|the raw milk collection|
This morning, perish the thought! We've been letting them graze on the hillside right outside our front door and they are methodically eating down the invasive Scotch broom and blackberry brambles. It is strangely mesmerizing to watch goats forage, very peaceful. I can't really explain why, but I can watch them for hours.
We now have more goat's milk than I can use in flan and crema catalana and so the other day I made cheese. To produce this particular cheese, you sprinkle a pinch of culture over barely tepid milk (in our case raw; more on this momentarily) and then add some rennet. Let the pot of milk sit at room temperature for 24 hours, drain it for a few more hours, stir in some salt, refrigerate. You end up with a fluffy, snowy, spreadable dairy product, like whipped cream cheese, but tangier. If you've had Laura Chenel chevre, this is just like that, except fresher and better.
About the raw milk. I have not yet read the Dana Goodyear story because our New Yorker subscription lapsed, though I intend to find it at the library this afternoon. I do think people should be able to buy raw milk legally, although I would have no interest in ever doing so myself. I also think people should be able to buy marijuana legally, although . . . oh wait. Perhaps a bad example.
Because we keep goats, we currently have a lot of raw milk on our hands. Stove-top pasteurization is an option, but seems like a nuisance given the pains we already take to sterilize the bucket, wash Natalie's udder with iodine, check the milk for impurities in a strip cup, strain it through a fine filter, immerse immediately in a bowl of ice, and so on. Why bother with those tedious steps if you're going to pasteurize the milk anyway?
One argument made by raw milk advocates: You treat the product with care from the very beginning and there's no need to boil the bejesus out of it.
This makes sense to me.
And yet, what exactly does it mean to "treat the product with care?" How clean is clean enough? I don't wear rubber gloves to milk. The polite word for the back yard, where we milk, is earthy. There are earthy flies and lots of earthy chickens squawking and scratching around. Or are flies and chickens just dirty? Natalie herself is extremely earthy. Sometimes a speck or two of of earthiness land in the milk. I strain it out. Fret. The fretting goes something like this:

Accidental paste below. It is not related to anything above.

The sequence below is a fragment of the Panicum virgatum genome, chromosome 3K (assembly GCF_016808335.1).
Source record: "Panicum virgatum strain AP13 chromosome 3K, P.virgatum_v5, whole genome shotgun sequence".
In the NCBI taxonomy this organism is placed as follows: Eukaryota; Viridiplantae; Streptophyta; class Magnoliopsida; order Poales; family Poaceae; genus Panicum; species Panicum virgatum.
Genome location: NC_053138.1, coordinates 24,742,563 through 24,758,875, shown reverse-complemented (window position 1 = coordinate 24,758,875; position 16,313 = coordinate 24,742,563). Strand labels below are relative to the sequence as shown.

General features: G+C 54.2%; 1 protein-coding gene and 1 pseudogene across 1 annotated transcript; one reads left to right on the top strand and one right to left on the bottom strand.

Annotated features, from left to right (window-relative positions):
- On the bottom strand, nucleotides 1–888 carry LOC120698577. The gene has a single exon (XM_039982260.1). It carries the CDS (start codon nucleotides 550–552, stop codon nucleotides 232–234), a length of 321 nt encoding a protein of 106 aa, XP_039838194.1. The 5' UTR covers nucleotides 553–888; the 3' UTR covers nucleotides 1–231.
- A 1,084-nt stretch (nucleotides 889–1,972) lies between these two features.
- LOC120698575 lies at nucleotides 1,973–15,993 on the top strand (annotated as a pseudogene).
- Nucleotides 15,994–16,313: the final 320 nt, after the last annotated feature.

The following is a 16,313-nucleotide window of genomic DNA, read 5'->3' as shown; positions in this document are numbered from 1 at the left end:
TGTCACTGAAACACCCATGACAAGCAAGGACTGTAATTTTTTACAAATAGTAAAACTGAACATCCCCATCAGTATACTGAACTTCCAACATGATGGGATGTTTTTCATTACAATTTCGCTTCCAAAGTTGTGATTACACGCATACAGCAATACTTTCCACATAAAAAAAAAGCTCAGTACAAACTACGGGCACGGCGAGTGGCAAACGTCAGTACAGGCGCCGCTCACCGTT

Me: Oh, come on! A little fleck of dirt never hurt anyone. You're such a ninny. People drank raw milk for millennia before Louis Pasteur.
Me: And for millennia, people didn't live very long.
Me: You know as well as I do that most of them didn't die from drinking milk. Anyway, you live near a hospital.
Me: I would never forgive myself if something happened. Not to me, but to someone else.
Me: If you're just worried about other people, what's stopping YOU from eating the cheese? Even if you do get some bug, you'll probably kick it.
Me: That's true and the cheese does look awfully good. You know, you're right! This is stupid. I'm just going to eat the cheese. I'll be a guinea pig.
It was delicious cheese. A day passed and I felt fine. Then everyone in the family ate the cheese and everyone loved it and everyone is fine.
Upshot: We are going to continue with our current dairying practices, although we will not be offering raw goat cheese to pregnant women, small children, or my grandmother.
|such a sad photo of really good bread and cheese|
I would not suggest that you buy The Cuisines of Spain. I'm glad I checked it out from the library because while it's a solid compendium of traditional Spanish recipes, many very tasty, I've cooked nothing I would make again. Last night we had patatas a la Riojana which involved boiling onions, potatoes, greasy chorizo, and paprika together in a big pot of water.
|all it takes to make a mediocre soup|